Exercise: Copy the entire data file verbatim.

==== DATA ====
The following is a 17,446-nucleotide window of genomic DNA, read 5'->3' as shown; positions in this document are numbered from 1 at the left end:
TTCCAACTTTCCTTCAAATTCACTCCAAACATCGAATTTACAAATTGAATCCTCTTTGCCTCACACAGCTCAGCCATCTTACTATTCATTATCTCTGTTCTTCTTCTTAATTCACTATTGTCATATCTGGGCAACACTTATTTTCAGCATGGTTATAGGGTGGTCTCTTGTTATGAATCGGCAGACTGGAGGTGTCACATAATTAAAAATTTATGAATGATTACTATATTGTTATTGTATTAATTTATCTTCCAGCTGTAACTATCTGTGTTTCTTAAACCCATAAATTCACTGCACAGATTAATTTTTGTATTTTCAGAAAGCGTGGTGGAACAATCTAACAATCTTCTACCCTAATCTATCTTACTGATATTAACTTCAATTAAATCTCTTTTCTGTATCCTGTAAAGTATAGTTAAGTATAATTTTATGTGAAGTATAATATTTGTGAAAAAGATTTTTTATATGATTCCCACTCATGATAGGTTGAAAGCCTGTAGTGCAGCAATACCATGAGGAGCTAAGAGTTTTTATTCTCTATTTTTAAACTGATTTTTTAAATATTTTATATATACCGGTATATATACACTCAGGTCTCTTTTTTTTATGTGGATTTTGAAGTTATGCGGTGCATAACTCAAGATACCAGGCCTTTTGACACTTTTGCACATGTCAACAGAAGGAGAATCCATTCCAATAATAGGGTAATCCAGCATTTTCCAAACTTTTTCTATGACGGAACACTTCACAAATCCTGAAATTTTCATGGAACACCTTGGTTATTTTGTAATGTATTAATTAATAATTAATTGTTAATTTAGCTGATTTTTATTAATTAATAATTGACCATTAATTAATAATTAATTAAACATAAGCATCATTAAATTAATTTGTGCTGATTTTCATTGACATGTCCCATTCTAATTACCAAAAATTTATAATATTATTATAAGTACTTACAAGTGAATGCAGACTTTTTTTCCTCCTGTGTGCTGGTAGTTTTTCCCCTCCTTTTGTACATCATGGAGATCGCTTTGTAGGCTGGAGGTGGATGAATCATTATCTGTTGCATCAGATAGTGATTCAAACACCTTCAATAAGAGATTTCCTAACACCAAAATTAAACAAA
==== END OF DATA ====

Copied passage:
The following is a 17,446-nucleotide window of genomic DNA, read 5'->3' as shown; positions in this document are numbered from 1 at the left end:
TTCCAACTTTCCTTCAAATTCACTCCAAACATCGAATTTACAAATTGAATCCTCTTTGCCTCACACAGCTCAGCCATCTTACTATTCATTATCTCTGTTCTTCTTCTTAATTCACTATTGTCATATCTGGGCAACACTTATTTTCAGCATGGTTATAGGGTGGTCTCTTGTTATGAATCGGCAGACTGGAGGTGTCACATAATTAAAAATTTATGAATGATTACTATATTGTTATTGTATTAATTTATCTTCCAGCTGTAACTATCTGTGTTTCTTAAACCCATAAATTCACTGCACAGATTAATTTTTGTATTTTCAGAAAGCGTGGTGGAACAATCTAACAATCTTCTACCCTAATCTATCTTACTGATATTAACTTCAATTAAATCTCTTTTCTGTATCCTGTAAAGTATAGTTAAGTATAATTTTATGTGAAGTATAATATTTGTGAAAAAGATTTTTTATATGATTCCCACTCATGATAGGTTGAAAGCCTGTAGTGCAGCAATACCATGAGGAGCTAAGAGTTTTTATTCTCTATTTTTAAACTGATTTTTTAAATATTTTATATATACCGGTATATATACACTCAGGTCTCTTTTTTTTATGTGGATTTTGAAGTTATGCGGTGCATAACTCAAGATACCAGGCCTTTTGACACTTTTGCACATGTCAACAGAAGGAGAATCCATTCCAATAATAGGGTAATCCAGCATTTTCCAAACTTTTTCTATGACGGAACACTTCACAAATCCTGAAATTTTCATGGAACACCTTGGTTATTTTGTAATGTATTAATTAATAATTAATTGTTAATTTAGCTGATTTTTATTAATTAATAATTGACCATTAATTAATAATTAATTAAACATAAGCATCATTAAATTAATTTGTGCTGATTTTCATTGACATGTCCCATTCTAATTACCAAAAATTTATAATATTATTATAAGTACTTACAAGTGAATGCAGACTTTTTTTCCTCCTGTGTGCTGGTAGTTTTTCCCCTCCTTTTGTACATCATGGAGATCGCTTTGTAGGCTGGAGGTGGATGAATCATTATCTGTTGCATCAGATAGTGATTCAAACACCTTCAATAAGAGATTTCCTAACACCAAAATTAAACAAA